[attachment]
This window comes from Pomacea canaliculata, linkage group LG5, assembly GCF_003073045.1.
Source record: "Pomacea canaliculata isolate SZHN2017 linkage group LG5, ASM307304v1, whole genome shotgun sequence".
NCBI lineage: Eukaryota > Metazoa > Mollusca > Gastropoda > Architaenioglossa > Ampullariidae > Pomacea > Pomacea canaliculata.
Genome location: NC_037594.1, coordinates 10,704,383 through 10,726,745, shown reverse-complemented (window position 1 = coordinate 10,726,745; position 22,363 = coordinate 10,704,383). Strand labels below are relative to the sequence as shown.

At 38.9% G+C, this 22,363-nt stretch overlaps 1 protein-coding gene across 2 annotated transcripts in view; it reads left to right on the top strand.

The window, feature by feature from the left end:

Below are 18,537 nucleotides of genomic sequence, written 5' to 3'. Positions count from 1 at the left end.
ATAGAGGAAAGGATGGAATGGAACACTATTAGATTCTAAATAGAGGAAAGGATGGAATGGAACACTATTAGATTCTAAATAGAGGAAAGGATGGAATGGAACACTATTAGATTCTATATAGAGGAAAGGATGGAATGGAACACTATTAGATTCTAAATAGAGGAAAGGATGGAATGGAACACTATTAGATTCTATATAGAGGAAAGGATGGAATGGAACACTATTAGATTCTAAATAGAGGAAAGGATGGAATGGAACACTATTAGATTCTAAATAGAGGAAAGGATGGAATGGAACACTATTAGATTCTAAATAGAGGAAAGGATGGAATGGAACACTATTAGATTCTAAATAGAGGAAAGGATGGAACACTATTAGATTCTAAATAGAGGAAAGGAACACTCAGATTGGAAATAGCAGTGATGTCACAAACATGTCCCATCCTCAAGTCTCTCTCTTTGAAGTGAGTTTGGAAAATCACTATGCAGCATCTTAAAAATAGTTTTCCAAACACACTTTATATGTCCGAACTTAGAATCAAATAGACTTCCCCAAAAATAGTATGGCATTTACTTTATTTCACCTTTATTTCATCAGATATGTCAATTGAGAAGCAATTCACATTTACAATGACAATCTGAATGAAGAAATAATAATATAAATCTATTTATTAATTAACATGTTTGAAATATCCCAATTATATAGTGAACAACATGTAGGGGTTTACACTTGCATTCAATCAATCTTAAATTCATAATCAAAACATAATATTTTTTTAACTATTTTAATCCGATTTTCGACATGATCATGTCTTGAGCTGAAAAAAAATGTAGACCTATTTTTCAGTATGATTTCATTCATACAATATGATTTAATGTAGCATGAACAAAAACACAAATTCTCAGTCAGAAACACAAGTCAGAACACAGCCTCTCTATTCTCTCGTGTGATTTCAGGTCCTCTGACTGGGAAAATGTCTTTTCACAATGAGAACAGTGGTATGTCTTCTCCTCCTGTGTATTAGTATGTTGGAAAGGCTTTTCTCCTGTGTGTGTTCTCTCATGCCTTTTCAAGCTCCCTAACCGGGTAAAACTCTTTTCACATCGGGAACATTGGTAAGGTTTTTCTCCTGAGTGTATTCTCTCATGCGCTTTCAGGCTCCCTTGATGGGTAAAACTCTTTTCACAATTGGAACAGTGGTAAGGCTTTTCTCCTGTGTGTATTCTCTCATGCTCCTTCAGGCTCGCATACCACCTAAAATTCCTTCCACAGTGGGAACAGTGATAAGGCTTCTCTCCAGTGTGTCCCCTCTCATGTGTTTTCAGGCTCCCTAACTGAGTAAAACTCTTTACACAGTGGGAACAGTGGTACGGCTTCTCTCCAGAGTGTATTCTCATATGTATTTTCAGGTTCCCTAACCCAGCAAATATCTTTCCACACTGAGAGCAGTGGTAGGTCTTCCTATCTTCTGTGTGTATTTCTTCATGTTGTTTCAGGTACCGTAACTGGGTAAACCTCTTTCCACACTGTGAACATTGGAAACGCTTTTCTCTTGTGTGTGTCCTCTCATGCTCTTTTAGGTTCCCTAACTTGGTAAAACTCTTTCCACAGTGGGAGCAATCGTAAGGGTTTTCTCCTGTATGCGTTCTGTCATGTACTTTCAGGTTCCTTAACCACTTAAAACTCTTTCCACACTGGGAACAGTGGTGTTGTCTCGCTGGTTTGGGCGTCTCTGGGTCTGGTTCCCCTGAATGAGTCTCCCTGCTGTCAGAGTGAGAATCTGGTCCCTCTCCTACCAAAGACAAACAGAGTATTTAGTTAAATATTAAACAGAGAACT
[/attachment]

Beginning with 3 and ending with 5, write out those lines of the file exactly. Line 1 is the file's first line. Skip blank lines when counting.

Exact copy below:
NCBI lineage: Eukaryota > Metazoa > Mollusca > Gastropoda > Architaenioglossa > Ampullariidae > Pomacea > Pomacea canaliculata.
Genome location: NC_037594.1, coordinates 10,704,383 through 10,726,745, shown reverse-complemented (window position 1 = coordinate 10,726,745; position 22,363 = coordinate 10,704,383). Strand labels below are relative to the sequence as shown.

At 38.9% G+C, this 22,363-nt stretch overlaps 1 protein-coding gene across 2 annotated transcripts in view; it reads left to right on the top strand.